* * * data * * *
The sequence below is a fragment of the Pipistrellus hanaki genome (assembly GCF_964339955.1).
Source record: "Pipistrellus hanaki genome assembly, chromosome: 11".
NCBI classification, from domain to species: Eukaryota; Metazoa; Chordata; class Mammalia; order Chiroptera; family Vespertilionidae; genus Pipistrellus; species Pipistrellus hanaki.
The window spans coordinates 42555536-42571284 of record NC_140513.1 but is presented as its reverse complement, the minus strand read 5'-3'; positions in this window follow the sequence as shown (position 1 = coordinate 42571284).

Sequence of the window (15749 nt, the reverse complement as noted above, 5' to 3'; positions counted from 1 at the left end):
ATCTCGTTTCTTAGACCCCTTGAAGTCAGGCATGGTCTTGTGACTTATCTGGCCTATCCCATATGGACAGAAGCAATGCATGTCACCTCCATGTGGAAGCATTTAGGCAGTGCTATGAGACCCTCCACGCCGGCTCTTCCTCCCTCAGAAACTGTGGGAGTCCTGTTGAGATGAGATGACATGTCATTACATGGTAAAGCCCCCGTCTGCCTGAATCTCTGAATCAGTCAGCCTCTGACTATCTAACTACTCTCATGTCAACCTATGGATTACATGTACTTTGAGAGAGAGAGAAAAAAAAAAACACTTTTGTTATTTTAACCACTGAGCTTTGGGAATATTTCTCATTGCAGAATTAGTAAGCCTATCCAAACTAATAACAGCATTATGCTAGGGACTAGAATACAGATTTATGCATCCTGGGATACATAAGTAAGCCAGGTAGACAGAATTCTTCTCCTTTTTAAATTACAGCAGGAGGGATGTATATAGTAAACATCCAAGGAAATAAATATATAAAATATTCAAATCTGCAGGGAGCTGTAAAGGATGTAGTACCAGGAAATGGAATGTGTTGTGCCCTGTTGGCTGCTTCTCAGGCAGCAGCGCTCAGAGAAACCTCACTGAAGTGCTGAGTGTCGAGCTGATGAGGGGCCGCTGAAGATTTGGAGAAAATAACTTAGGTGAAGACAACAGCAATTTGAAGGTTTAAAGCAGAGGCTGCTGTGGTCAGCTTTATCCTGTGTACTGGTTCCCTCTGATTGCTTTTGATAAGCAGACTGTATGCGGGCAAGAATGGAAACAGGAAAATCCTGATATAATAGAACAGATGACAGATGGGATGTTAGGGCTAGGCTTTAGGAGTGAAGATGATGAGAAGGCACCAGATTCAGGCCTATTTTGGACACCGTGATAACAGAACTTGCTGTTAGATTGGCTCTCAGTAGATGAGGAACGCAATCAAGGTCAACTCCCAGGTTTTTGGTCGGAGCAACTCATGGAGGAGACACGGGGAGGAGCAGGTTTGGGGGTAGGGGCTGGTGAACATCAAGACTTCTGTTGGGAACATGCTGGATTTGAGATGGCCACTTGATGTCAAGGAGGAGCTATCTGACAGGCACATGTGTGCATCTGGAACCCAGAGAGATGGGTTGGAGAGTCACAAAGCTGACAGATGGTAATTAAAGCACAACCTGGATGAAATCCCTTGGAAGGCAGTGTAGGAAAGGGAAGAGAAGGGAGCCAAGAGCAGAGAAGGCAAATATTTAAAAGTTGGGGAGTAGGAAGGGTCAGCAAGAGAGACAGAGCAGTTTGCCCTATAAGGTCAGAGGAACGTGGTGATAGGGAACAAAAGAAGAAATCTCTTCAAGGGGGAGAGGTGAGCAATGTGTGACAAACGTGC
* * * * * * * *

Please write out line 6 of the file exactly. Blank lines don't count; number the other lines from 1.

ATCTCGTTTCTTAGACCCCTTGAAGTCAGGCATGGTCTTGTGACTTATCTGGCCTATCCCATATGGACAGAAGCAATGCATGTCACCTCCATGTGGAAGCATTTAGGCAGTGCTATGAGACCCTCCACGCCGGCTCTTCCTCCCTCAGAAACTGTGGGAGTCCTGTTGAGATGAGATGACATGTCATTACATGGTAAAGCCCCCGTCTGCCTGAATCTCTGAATCAGTCAGCCTCTGACTATCTAACTACTCTCATGTCAACCTATGGATTACATGTACTTTGAGAGAGAGAGAAAAAAAAAAACACTTTTGTTATTTTAACCACTGAGCTTTGGGAATATTTCTCATTGCAGAATTAGTAAGCCTATCCAAACTAATAACAGCATTATGCTAGGGACTAGAATACAGATTTATGCATCCTGGGATACATAAGTAAGCCAGGTAGACAGAATTCTTCTCCTTTTTAAATTACAGCAGGAGGGATGTATATAGTAAACATCCAAGGAAATAAATATATAAAATATTCAAATCTGCAGGGAGCTGTAAAGGATGTAGTACCAGGAAATGGAATGTGTTGTGCCCTGTTGGCTGCTTCTCAGGCAGCAGCGCTCAGAGAAACCTCACTGAAGTGCTGAGTGTCGAGCTGATGAGGGGCCGCTGAAGATTTGGAGAAAATAACTTAGGTGAAGACAACAGCAATTTGAAGGTTTAAAGCAGAGGCTGCTGTGGTCAGCTTTATCCTGTGTACTGGTTCCCTCTGATTGCTTTTGATAAGCAGACTGTATGCGGGCAAGAATGGAAACAGGAAAATCCTGATATAATAGAACAGATGACAGATGGGATGTTAGGGCTAGGCTTTAGGAGTGAAGATGATGAGAAGGCACCAGATTCAGGCCTATTTTGGACACCGTGATAACAGAACTTGCTGTTAGATTGGCTCTCAGTAGATGAGGAACGCAATCAAGGTCAACTCCCAGGTTTTTGGTCGGAGCAACTCATGGAGGAGACACGGGGAGGAGCAGGTTTGGGGGTAGGGGCTGGTGAACATCAAGACTTCTGTTGGGAACATGCTGGATTTGAGATGGCCACTTGATGTCAAGGAGGAGCTATCTGACAGGCACATGTGTGCATCTGGAACCCAGAGAGATGGGTTGGAGAGTCACAAAGCTGACAGATGGTAATTAAAGCACAACCTGGATGAAATCCCTTGGAAGGCAGTGTAGGAAAGGGAAGAGAAGGGAGCCAAGAGCAGAGAAGGCAAATATTTAAAAGTTGGGGAGTAGGAAGGGTCAGCAAGAGAGACAGAGCAGTTTGCCCTATAAGGTCAGAGGAACGTGGTGATAGGGAACAAAAGAAGAAATCTCTTCAAGGGGGAGAGGTGAGCAATGTGTGACAAACGTGC